The 878 and 879 entries indicate a change in number, but more importantly a change of status: a hlóþ is engaged in robbing, an army in fighting. The gang member will be punished for the crimes committed by the gang or any member of it, but a soldier will not, by law, be punished for the crimes committed by the army or one of its soldiers. Gang members are guilty by association, soldiers are not. Contrary to robbers, soldiers are ordered to fight while pirates and thugs do it as a lifestyle – except of course if they turn out to be Russian soldiers posing as a hlóþ.

Because there has been a tendency even in recent years among historians to argue that the gang sitting in Fulham on the left bank of the Thames attracting other gangs, was actually a way of organizing an army in order to attack Wessex on the right bank, BaBroo:32ff looks into the topographical, geographical and strategic scene. Afterwards they address our limited insight into winter and spring activities in Fulham 878-9 (BaBroo:42f.). This allows them to conclude that the pirates, whom we hear of at Fulham, stayed put before they left. As it happened their stay became no more than an episode with no strategic or political consequences for England whatsoever. It is comparable to successful repatriation.

Thanks to BaBroo’s article, it meets the eye that when the Fulham Vikings had stopped being a team, since they had grown into an army, they sailed off to Ghent passing and leaving Essex and East Anglia behind them rather than joining Guthrum in his colonial endeavour to organize his new kingdom. This, and the fact that they actually preferred Ghent oven Kent, was their strategic decision when the stirred down the Thames. The leaders of the newly formed army may well have argued that if Guthrum had a Kingdom in Essex and East Anglia, while Alfred ruled Wessex, establishing a node in Ghent may be prolific. Fulham fig.02

Insisting that pirates form bands and soldiers armies makes sense of the Fulham 878-79 entries. Although winter in Fulham may well have been relatively dull, although pirates may have flocked here for drinking, gambling and prostitutes, it nevertheless created a possibility to gather an army and leave piracy behind you and become an army based in the Ghent area.

Fulham fig.03From an Anglo-Saxon point of view the Fulham episode would have stood out as a significant detail worth an entry in the annals. Although the episode didn’t become interesting until the result became obvious, i.e. when the newly formed army of Northmen left for Belgium, it is not inconceivable that the chronicler, wise in the event, summed up the episode in such a way that a seemingly insignificant event – a shipload of pirates seeking winter quarters in Fulham 878 – gathered momentum developing itself into an army that decided to leave England in 879.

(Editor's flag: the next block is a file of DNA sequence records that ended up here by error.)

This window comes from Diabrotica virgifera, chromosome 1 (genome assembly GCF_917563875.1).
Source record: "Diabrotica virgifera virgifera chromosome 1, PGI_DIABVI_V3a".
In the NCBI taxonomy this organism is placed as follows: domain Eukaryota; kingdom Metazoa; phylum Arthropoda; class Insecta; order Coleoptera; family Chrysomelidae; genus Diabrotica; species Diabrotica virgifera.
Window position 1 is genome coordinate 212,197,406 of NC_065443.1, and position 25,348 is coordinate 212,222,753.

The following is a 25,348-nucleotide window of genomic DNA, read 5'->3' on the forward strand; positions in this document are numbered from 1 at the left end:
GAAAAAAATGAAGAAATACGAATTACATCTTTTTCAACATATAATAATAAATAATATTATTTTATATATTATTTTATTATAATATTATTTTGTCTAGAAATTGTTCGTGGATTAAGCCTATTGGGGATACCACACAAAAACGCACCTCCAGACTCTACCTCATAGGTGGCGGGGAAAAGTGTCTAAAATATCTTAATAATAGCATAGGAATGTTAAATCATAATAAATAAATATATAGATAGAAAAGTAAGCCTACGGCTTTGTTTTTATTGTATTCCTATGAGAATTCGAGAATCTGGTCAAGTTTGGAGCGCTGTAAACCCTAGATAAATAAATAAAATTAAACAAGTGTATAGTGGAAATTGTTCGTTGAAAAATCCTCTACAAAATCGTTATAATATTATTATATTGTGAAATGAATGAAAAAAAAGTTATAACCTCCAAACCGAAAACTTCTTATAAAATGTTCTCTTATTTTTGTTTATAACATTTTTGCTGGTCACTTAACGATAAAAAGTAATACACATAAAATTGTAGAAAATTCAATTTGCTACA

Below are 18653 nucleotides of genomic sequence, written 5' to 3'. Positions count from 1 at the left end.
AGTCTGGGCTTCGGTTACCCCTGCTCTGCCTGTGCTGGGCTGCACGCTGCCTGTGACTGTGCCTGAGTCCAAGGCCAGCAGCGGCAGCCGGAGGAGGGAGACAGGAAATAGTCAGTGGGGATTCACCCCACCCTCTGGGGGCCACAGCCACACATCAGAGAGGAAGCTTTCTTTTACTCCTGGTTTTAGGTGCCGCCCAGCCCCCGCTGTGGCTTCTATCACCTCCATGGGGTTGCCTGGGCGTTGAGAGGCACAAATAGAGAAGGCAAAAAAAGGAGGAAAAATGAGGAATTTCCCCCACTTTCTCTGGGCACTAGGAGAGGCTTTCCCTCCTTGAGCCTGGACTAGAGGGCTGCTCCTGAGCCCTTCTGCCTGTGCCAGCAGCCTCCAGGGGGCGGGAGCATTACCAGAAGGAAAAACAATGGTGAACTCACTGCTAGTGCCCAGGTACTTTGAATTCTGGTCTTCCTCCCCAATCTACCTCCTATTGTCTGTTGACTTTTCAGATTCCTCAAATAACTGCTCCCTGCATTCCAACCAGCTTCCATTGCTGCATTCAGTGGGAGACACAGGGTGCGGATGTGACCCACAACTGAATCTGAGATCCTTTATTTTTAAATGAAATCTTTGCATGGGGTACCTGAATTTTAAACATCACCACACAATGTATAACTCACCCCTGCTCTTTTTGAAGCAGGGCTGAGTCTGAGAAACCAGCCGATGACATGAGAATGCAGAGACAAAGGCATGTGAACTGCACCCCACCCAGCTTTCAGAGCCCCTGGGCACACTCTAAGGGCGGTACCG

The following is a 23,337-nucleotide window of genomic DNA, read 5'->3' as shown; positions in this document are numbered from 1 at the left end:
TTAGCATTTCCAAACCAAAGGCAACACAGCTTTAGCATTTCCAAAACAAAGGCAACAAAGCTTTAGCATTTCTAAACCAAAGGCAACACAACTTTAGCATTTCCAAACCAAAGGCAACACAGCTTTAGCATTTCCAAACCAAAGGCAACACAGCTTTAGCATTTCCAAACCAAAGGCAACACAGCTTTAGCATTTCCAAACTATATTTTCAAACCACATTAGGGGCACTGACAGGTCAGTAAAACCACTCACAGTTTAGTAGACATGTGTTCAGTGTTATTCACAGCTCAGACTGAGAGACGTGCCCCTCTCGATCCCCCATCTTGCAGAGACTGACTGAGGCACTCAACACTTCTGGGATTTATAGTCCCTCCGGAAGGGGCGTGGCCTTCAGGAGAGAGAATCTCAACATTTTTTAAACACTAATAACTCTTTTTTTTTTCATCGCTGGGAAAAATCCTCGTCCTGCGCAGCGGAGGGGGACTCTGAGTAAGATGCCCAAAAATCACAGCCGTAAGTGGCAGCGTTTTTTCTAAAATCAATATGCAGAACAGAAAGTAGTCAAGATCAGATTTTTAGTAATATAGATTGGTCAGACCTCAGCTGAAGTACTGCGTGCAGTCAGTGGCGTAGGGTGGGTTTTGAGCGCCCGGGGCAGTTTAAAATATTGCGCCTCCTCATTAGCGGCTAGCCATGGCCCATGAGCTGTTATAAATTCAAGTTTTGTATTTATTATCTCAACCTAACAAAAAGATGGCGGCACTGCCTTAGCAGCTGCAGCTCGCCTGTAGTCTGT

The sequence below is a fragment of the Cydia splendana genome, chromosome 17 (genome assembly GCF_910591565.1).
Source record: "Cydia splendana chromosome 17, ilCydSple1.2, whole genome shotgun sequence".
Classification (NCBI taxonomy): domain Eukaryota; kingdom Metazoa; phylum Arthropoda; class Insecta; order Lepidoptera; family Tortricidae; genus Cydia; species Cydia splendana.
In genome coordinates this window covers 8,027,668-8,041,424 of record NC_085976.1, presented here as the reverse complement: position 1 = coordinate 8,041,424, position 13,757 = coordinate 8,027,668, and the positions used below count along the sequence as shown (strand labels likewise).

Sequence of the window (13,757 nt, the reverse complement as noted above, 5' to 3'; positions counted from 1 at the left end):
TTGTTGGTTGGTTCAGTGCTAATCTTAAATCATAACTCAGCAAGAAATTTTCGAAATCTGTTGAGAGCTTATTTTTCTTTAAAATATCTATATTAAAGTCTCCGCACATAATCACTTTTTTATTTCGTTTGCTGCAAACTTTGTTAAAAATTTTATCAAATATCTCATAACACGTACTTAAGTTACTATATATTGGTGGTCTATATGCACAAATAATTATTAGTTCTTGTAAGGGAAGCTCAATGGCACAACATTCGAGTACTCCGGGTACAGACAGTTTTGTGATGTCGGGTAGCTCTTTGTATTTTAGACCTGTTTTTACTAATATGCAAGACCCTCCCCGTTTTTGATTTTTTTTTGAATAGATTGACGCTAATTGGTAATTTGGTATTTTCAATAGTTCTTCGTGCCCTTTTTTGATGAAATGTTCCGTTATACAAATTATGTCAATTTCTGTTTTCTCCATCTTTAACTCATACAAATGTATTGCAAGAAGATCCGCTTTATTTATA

Since the army, wedging itself between Guthumian Danes and Alfredian Saxons, didn’t try its luck in Wessex or the Danelaw, it  caught the attention of the chronicler and others that this kind of military body and political decision, developed in six of months. The episode was noteworthy and perhaps even astonishing.

When it comes to Vikings, what BaBroo critizises is a number of researchers who do not differentiate between an army of Danes and a band of pirates with an agenda of its own, because they believe Vikings and Danes to be synonymous. Formally they know the difference in practice they don’t. That is why some believe that the Vikings at Fulham were actually part of Guthrum’s army, split for strategical reasons. It so happens they weren’t related, because the term Viking is intended to differentiate pirates from Danes. All sensible researchers know that ‘Viking’ is just a conventional term for Danes or Northmen, Scandinavians more or less, but when writing the history of Anglo-Saxon England, some sensible researchers do not hesitate to equate pirate crews with armies, comparing apples and oranges, and making Danes and Vikings one and the same, irrespective of what the Anglo-Saxon Chronicle tries to convey. Notwithstanding, they would seem to believe that what happened in 878 could not in the perfect world of annals be revised in the light of 879, which of course they don’t believe, except when they do.


(1) See Köbler, Gerhard, Altsächsisches Wörterbuch, (5. Auflage) 2014